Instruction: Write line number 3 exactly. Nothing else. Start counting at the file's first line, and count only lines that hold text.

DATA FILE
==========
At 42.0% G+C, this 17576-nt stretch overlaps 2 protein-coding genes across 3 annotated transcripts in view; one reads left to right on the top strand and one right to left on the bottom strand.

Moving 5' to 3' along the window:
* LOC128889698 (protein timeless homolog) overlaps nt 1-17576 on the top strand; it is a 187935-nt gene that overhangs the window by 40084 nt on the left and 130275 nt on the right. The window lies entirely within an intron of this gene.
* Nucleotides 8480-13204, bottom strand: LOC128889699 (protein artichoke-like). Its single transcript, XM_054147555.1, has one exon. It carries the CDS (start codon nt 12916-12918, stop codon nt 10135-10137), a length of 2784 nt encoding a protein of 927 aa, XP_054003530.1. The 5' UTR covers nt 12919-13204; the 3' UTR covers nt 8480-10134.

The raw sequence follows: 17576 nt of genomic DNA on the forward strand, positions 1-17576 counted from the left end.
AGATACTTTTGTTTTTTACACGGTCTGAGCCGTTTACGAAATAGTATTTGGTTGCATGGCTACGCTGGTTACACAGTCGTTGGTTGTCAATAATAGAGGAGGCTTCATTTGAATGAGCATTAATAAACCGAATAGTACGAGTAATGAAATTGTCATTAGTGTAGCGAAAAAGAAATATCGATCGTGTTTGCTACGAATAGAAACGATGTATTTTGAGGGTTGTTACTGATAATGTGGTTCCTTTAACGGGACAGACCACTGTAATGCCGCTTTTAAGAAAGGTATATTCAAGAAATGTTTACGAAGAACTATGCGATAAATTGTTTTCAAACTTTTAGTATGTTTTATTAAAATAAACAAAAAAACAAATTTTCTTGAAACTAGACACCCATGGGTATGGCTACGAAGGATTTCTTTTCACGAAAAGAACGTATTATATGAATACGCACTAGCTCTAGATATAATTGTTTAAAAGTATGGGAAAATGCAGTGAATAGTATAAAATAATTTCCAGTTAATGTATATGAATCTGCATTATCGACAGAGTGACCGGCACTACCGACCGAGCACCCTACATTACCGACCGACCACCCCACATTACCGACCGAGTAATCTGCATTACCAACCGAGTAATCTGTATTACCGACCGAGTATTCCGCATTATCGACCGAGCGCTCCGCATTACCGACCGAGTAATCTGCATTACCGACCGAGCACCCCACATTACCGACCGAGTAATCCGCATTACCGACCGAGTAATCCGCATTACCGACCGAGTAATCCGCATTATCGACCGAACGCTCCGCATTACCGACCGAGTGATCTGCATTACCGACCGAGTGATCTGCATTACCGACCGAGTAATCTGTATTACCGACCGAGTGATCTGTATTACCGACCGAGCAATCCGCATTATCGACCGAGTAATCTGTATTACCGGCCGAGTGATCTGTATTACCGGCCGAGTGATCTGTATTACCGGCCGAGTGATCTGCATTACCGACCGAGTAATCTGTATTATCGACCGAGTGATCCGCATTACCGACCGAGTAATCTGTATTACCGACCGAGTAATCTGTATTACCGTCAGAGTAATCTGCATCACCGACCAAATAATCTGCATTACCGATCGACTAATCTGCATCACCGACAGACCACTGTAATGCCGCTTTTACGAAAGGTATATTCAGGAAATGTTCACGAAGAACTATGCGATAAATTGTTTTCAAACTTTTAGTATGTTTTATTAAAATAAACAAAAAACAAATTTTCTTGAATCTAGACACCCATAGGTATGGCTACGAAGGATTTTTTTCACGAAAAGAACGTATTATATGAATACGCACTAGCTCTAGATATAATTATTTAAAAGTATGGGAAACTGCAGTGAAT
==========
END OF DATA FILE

* LOC128889698 (protein timeless homolog) overlaps nt 1-17576 on the top strand; it is a 187935-nt gene that overhangs the window by 40084 nt on the left and 130275 nt on the right. The window lies entirely within an intron of this gene.